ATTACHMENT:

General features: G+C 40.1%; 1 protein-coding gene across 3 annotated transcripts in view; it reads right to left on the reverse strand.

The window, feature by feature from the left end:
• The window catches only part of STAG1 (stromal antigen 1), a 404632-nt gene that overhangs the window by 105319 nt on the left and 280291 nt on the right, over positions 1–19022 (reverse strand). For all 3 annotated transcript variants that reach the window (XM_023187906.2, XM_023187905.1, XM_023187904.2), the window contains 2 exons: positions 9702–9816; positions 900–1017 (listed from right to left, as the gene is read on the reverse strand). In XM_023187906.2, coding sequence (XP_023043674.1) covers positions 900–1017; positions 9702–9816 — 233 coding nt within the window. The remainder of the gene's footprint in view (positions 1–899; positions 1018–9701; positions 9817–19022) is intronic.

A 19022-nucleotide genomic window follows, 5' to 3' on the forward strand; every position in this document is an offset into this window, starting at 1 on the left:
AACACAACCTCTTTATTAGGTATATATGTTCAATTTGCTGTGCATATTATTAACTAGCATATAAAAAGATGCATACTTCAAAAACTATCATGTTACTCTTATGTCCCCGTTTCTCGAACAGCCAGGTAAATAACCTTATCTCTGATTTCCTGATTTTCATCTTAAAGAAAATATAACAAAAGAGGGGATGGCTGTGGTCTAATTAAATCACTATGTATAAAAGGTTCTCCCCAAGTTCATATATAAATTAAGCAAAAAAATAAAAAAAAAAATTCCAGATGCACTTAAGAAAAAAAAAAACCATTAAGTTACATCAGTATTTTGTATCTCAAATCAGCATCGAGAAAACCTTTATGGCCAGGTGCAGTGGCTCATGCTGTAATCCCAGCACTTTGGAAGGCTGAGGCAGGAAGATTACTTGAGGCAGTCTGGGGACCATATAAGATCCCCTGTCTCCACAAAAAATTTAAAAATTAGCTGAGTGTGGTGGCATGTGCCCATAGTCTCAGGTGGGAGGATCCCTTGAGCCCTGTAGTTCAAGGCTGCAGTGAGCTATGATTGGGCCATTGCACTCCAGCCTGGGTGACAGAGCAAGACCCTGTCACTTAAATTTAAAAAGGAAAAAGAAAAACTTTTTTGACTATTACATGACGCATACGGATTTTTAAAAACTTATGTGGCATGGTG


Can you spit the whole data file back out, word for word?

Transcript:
General features: G+C 40.1%; 1 protein-coding gene across 3 annotated transcripts in view; it reads right to left on the reverse strand.

The window, feature by feature from the left end:
• The window catches only part of STAG1 (stromal antigen 1), a 404632-nt gene that overhangs the window by 105319 nt on the left and 280291 nt on the right, over positions 1–19022 (reverse strand). For all 3 annotated transcript variants that reach the window (XM_023187906.2, XM_023187905.1, XM_023187904.2), the window contains 2 exons: positions 9702–9816; positions 900–1017 (listed from right to left, as the gene is read on the reverse strand). In XM_023187906.2, coding sequence (XP_023043674.1) covers positions 900–1017; positions 9702–9816 — 233 coding nt within the window. The remainder of the gene's footprint in view (positions 1–899; positions 1018–9701; positions 9817–19022) is intronic.

A 19022-nucleotide genomic window follows, 5' to 3' on the forward strand; every position in this document is an offset into this window, starting at 1 on the left:
AACACAACCTCTTTATTAGGTATATATGTTCAATTTGCTGTGCATATTATTAACTAGCATATAAAAAGATGCATACTTCAAAAACTATCATGTTACTCTTATGTCCCCGTTTCTCGAACAGCCAGGTAAATAACCTTATCTCTGATTTCCTGATTTTCATCTTAAAGAAAATATAACAAAAGAGGGGATGGCTGTGGTCTAATTAAATCACTATGTATAAAAGGTTCTCCCCAAGTTCATATATAAATTAAGCAAAAAAATAAAAAAAAAAATTCCAGATGCACTTAAGAAAAAAAAAAACCATTAAGTTACATCAGTATTTTGTATCTCAAATCAGCATCGAGAAAACCTTTATGGCCAGGTGCAGTGGCTCATGCTGTAATCCCAGCACTTTGGAAGGCTGAGGCAGGAAGATTACTTGAGGCAGTCTGGGGACCATATAAGATCCCCTGTCTCCACAAAAAATTTAAAAATTAGCTGAGTGTGGTGGCATGTGCCCATAGTCTCAGGTGGGAGGATCCCTTGAGCCCTGTAGTTCAAGGCTGCAGTGAGCTATGATTGGGCCATTGCACTCCAGCCTGGGTGACAGAGCAAGACCCTGTCACTTAAATTTAAAAAGGAAAAAGAAAAACTTTTTTGACTATTACATGACGCATACGGATTTTTAAAAACTTATGTGGCATGGTG